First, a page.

The module aims to give students a broad understanding of regulatory compliance and the detection, investigation and prevention of financial crime (e.g. fraud, electronic crime, money laundering) in corporate environments. Students will gain an understanding of the nature and purposes of regulation in the area of financial services, and how compliance is managed in practice. Students will gain knowledge and skills related to the use of digital forensic tools and techniques to manage compliance, mitigate risks and investigate financial crime. The module will focus on the UK regulatory framework as well as international models, conventions and standards.

    • Postgraduate Computing Project (60 Credits) - Compulsory

      To give students an opportunity to demonstrate their ability to undertake work that is independent - shaped largely by one s own decisions and preferences; complete - accomplished from conception to delivery, via all stages in between; technically competent - employing techniques and exploiting knowledge gained during earlier parts of the programme; professionally and ethically compliant; supervised - working under the guidance but not instruction of a member of academic staff; academically sound - taking critical account of current knowledge and methods in the chosen specialist area.

More information about this course

See the course specification for more information:

Optional modules are usually available at levels 5 and 6, although optional modules are not offered on every course. Where optional modules are available, you will be asked to make your choice during the previous academic year. If we have insufficient numbers of students interested in an optional module, or there are staffing changes which affect the teaching, it may not be offered. If an optional module will not run, we will advise you after the module selection period when numbers are confirmed, or at the earliest time that the programme team make the decision not to run the module, and help you choose an alternative module.

How is the MSc Electronic Security and Digital Forensics taught?

You’ll become proficient in forensic tools and techniques through our online sessions, where you’ll work on case studies and carry out mock searches. Interactive lectures will focus on both theory and practice, while at seminars you’ll have a chance to ask questions, take part in discussions and receive feedback. There may also be talks from guest speakers. You’ll work on problem-solving exercises and critical analyses, and will do some work in groups. In your spare time you’ll do your own independent study, including online study.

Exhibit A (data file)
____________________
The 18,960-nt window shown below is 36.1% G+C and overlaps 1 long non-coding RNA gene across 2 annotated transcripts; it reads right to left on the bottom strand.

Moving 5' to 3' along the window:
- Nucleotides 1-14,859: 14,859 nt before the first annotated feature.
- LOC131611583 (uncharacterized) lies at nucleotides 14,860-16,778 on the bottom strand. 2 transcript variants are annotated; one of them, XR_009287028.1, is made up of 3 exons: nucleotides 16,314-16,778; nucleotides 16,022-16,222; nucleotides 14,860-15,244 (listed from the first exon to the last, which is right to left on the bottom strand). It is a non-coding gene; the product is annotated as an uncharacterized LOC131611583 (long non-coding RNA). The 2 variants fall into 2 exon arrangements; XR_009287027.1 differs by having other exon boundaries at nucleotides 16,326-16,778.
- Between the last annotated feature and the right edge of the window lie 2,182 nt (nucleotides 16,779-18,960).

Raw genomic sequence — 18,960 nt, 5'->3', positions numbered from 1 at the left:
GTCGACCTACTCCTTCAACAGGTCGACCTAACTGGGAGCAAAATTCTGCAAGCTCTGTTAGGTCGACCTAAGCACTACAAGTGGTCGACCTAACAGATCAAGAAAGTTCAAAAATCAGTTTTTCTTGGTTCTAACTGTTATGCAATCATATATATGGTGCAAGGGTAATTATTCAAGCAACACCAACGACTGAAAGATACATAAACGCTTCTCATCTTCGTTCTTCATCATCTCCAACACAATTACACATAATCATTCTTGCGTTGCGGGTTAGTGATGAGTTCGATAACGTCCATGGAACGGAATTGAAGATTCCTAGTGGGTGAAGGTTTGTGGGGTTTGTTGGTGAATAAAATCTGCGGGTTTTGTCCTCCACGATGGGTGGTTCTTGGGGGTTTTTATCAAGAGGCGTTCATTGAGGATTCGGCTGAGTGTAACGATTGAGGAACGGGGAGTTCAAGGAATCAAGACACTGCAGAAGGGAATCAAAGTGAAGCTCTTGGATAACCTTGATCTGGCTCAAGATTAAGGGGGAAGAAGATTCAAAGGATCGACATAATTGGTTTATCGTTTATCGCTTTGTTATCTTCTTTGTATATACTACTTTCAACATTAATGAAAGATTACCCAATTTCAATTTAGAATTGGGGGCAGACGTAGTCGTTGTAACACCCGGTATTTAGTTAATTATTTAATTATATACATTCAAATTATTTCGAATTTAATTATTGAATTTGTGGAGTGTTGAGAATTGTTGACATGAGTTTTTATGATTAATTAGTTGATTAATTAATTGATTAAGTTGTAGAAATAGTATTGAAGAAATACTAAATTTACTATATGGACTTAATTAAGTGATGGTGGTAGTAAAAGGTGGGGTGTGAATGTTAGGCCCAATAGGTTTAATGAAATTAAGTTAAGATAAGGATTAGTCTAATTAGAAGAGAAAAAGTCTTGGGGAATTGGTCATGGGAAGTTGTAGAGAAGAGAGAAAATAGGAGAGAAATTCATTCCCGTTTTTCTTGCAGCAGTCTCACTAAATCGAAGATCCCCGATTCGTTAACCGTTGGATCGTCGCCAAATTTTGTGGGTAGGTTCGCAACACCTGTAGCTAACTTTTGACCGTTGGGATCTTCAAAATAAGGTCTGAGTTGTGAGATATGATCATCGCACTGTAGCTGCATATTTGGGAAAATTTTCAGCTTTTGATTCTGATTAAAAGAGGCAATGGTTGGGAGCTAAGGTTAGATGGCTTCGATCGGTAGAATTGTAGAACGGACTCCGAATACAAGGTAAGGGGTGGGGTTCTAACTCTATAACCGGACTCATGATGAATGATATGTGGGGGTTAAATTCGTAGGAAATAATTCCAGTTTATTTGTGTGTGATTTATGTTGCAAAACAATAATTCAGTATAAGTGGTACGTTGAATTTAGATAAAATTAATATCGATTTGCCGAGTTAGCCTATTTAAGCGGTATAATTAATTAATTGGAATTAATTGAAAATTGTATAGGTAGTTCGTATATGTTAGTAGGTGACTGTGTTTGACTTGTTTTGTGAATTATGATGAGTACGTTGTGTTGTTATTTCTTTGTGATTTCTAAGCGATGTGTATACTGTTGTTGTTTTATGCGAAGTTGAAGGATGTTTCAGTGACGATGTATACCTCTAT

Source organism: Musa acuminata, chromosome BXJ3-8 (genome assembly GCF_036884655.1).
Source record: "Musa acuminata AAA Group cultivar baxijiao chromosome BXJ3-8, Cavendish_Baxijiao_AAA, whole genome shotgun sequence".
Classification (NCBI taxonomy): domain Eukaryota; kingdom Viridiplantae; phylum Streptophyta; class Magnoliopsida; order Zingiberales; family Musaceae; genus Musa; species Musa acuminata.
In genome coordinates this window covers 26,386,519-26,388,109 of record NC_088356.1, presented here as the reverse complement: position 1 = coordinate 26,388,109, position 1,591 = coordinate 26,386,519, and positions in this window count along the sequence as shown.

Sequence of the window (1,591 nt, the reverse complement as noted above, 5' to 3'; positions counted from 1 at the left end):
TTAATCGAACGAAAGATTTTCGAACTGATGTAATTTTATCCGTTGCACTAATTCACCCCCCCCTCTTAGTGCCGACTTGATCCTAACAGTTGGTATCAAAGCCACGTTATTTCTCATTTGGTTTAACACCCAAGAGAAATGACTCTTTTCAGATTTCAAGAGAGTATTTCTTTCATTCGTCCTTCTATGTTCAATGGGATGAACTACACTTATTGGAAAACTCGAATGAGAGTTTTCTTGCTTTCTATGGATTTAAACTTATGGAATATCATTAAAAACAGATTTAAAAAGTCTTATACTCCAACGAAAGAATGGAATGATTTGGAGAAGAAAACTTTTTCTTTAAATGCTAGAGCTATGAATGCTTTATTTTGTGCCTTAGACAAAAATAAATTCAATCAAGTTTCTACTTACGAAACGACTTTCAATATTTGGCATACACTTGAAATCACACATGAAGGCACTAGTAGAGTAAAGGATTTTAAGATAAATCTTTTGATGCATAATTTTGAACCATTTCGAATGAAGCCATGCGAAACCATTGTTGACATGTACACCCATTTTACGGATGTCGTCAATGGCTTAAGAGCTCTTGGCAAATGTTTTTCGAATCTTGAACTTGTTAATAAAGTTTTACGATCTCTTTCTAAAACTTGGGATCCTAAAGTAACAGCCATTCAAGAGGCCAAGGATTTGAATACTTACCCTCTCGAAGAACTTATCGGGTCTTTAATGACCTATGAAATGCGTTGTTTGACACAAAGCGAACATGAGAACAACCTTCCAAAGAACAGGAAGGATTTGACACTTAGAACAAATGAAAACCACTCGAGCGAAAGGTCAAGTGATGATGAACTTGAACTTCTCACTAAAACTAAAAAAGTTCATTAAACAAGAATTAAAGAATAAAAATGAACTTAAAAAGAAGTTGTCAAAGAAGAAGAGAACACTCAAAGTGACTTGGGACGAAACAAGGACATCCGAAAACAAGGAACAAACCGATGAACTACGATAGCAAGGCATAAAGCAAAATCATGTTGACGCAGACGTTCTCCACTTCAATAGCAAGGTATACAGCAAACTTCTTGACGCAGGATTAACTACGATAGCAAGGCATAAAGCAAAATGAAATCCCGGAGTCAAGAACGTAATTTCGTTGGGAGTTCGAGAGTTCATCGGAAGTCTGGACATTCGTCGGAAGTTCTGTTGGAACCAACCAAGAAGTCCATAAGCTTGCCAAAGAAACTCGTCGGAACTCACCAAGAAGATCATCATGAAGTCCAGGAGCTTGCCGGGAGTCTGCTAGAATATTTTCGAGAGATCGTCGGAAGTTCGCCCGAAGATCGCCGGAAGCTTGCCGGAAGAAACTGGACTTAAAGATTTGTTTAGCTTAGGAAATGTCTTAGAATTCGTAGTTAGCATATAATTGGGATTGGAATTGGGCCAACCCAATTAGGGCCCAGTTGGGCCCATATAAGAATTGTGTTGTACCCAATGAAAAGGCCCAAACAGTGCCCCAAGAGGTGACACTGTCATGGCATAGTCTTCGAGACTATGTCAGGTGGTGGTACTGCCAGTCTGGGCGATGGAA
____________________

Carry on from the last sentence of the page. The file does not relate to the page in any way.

You will be assessed through exams, your research project and other coursework, including reports, presentations and critical analyses. Some assessed work will be done in groups. You will receive regular feedback on your work throughout the course, including your assessed work.

All assessments will take place online during the 2020/21 academic year and all module leaders have a wealth of experience in setting, moderating, supporting and assessing e-assessments.

For your independent project and dissertation you will plan, conduct and critically analyse data on a research topic or case study of your choosing. You will be assessed on your research proposal, written report and possibly through a viva voce exam, in which you’ll justify and reflect on your work, and discuss possible further developments.

All supervisory sessions will be held online during the 2020/21 academic year and there will be no need to face to face meetings.

Teaching and learning - changes for students in 2020

If you’re starting university in 2020, we’ll be teaching you in different ways to make sure you get the best learning experience possible. You’ll learn through live sessions with teaching staff and have the chance to study independently too, with access to all the online resources you need through our globally available student portal.

We’re planning different scenarios for teaching so we can be flexible. While we’re social distancing, we currently plan to teach your course fully online through a mixture of live interactive sessions and independent learning. This will ensure you’re equipped with the same skills as on campus study, and offer you an engaging learning experience where you can meet and network with your lecturers and fellow students through online platforms. We are also exploring opportunities for face-to-face interactive sessions with smaller groups of students and staff where possible and we can make the appropriate arrangements. You will still be able to access bookable study spaces on campus, and any of the facilities and support services which are open, as well as our extensive online support.

The table below shows current plans for your learning across a typical week, including scheduled live online teaching and an indication of what we hope to teach face to face, where you can make it to campus. While some weeks might look different to this, due to how we schedule classes, the table gives you an idea of what to expect based on the overall number of teaching hours on your course.

You’ll receive final arrangements for your teaching and a full course timetable before you start.